Almost nine out of 10 employers now provide staff with flexible working, according to a report by the British Chambers of Commerce called Work and Life: How business is striking the right balance.
This headline-grabbing finding may sound impressive, but are UK businesses really doing all they can to meet the work-life balance needs of their employees? Is that it – job done?
One employer that has an established flexible working policy, having introduced its first job-share 15 years ago, is HSBC. Sue Jex, head of employee relations and diversity at the bank, says the report’s findings come as little surprise.
“Big employers are providing flexible working already because they know it makes business-sense, and smaller employers are doing it because they are very aware of their employees’ needs,” she says.
However, Jex said there is still much work to be done in many medium-sized businesses. “These firms are too big to have the hands-on approach to flexible working that smaller organisations have, and too small to have a dedicated HR team to organise flexible working like larger companies do,” she says.
Reasons or excuses?
The report also lists the reasons employers gave for not offering flexible working. More than half – 56% – highlighted the difficulty of achieving business growth with a reorganised workload and resources, while 32% cited a desire to be fair to all employees. More than one in five employers cited the administrative burden of new policies as being a barrier to providing flexible working.
According to Sally Low, director of policy and external affairs at the British Chambers of Commerce, even greater flexibility could be achieved if the right support was in place. “Those which aren’t providing flexibility for their staff lack the management confidence to restructure the way they manage their staff. Only advice and support will rectify this,” she says.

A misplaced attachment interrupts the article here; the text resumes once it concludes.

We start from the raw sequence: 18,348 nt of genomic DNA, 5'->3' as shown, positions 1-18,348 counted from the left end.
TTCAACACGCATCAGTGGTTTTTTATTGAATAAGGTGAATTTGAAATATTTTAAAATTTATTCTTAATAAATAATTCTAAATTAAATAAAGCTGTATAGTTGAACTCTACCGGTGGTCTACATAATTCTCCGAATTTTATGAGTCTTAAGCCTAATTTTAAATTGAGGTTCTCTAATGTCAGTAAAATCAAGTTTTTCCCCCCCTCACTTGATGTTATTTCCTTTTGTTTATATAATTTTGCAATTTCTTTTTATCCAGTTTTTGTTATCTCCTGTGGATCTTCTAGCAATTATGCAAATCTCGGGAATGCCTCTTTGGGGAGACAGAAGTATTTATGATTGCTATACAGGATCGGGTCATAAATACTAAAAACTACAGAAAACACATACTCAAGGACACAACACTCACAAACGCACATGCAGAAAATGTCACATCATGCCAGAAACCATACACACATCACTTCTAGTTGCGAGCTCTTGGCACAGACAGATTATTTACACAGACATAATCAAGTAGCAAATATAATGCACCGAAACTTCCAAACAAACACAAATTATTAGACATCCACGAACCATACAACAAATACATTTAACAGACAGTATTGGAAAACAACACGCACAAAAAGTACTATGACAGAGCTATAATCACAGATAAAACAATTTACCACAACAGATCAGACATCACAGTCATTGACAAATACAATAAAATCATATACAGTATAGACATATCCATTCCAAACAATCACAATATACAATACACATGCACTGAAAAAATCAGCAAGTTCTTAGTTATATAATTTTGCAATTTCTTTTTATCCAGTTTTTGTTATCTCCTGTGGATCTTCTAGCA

However, she warns against further regulation, saying it would only impose a “needless and onerous burden” on employers.
Jex agrees that heavier legislation to pull these organisations into line is not the answer. “This just creates more form-filling and record-keeping,” she says. “What these organisations need are practical tools to help them understand working patterns and match the needs of employees with the needs of the business. Employers need to know how to make flexible working a win-win solution.”
Phil Flaxton, chief executive of Work Wise UK, an initiative promoting flexible working, says the report proves its campaign is working and most employers now understand that flexible working does have a positive impact on business.
“The vast majority of businesses are now reaping the benefits of adopting smarter working practices, with many seeing significant improvements in productivity and employee relations,” he says.
This latest report may show positive headway is being made, but providing flexible working is only half the battle. Employers also need to ensure it is fully embraced and embedded within the culture of their organisation.
“Flexible working is still tainted with the prospect of ‘career death’, which discourages many people from asking for it. All employees should have the opportunity to work flexibly, without the fear that it could damage their career,” she adds.
Click here to download the full report.